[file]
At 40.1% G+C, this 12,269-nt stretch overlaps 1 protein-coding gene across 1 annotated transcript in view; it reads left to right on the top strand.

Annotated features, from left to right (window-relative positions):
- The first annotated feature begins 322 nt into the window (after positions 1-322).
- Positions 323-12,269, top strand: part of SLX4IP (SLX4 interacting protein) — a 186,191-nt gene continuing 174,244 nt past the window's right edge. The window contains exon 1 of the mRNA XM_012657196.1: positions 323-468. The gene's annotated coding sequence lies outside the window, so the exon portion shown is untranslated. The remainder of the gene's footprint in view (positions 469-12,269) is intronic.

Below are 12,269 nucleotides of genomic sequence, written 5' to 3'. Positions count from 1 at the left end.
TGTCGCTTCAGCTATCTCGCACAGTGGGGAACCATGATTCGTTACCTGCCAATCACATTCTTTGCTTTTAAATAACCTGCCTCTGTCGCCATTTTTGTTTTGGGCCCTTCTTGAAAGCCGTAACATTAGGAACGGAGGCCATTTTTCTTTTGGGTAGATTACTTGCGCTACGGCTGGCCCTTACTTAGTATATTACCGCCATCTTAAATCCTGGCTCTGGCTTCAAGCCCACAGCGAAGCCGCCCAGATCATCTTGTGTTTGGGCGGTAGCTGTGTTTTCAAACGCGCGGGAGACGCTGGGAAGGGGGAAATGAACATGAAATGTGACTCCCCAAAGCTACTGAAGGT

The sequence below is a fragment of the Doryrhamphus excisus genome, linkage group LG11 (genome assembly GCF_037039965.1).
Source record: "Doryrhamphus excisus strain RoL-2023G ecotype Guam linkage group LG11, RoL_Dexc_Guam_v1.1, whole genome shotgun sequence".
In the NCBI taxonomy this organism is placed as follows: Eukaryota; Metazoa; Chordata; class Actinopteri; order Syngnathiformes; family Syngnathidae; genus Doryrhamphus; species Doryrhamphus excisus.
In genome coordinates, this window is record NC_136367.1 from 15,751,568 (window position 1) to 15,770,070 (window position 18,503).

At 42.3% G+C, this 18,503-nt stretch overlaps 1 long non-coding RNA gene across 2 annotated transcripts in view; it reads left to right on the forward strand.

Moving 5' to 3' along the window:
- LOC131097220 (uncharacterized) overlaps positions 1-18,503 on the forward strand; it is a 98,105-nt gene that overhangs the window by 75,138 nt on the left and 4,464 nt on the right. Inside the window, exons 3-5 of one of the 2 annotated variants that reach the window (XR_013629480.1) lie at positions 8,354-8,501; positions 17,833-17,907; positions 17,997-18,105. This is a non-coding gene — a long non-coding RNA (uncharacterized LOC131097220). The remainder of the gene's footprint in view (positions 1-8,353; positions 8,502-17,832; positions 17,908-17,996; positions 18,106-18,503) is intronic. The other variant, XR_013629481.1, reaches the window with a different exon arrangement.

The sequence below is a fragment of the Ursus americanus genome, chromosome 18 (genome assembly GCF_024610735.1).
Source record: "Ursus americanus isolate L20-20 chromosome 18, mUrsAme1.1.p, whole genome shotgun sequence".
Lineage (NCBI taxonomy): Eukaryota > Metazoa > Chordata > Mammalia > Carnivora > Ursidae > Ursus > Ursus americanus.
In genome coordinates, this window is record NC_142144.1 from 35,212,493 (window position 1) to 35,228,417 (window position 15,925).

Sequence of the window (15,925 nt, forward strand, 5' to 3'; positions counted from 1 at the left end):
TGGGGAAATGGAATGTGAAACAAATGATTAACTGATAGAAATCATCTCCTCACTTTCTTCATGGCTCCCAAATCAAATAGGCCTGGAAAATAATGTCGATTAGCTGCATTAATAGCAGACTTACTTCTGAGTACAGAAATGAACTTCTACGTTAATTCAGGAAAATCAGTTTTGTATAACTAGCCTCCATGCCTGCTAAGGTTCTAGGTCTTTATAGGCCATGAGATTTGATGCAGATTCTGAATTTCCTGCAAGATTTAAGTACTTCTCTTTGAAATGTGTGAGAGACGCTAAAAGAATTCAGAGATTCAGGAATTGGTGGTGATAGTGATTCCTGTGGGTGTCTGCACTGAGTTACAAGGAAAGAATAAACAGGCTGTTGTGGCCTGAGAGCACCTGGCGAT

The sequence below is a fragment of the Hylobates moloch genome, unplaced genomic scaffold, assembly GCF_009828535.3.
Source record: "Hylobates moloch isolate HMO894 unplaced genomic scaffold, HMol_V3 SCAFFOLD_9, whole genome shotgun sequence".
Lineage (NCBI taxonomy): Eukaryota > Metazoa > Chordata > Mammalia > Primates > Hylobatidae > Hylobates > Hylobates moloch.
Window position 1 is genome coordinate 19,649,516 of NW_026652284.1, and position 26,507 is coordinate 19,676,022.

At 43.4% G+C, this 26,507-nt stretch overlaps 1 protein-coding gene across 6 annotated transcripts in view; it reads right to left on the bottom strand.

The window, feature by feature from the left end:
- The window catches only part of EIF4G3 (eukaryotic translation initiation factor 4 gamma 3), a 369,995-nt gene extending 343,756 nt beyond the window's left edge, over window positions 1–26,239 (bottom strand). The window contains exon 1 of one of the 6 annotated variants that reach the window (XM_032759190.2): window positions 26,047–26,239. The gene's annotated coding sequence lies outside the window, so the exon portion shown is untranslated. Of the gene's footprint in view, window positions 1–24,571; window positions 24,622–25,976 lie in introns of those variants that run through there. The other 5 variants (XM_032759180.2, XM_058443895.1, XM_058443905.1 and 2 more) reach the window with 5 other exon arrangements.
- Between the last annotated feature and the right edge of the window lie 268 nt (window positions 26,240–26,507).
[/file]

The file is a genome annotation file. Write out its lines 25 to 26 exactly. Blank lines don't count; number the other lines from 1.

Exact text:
The window, feature by feature from the left end:
- The window catches only part of EIF4G3 (eukaryotic translation initiation factor 4 gamma 3), a 369,995-nt gene extending 343,756 nt beyond the window's left edge, over window positions 1–26,239 (bottom strand). The window contains exon 1 of one of the 6 annotated variants that reach the window (XM_032759190.2): window positions 26,047–26,239. The gene's annotated coding sequence lies outside the window, so the exon portion shown is untranslated. Of the gene's footprint in view, window positions 1–24,571; window positions 24,622–25,976 lie in introns of those variants that run through there. The other 5 variants (XM_032759180.2, XM_058443895.1, XM_058443905.1 and 2 more) reach the window with 5 other exon arrangements.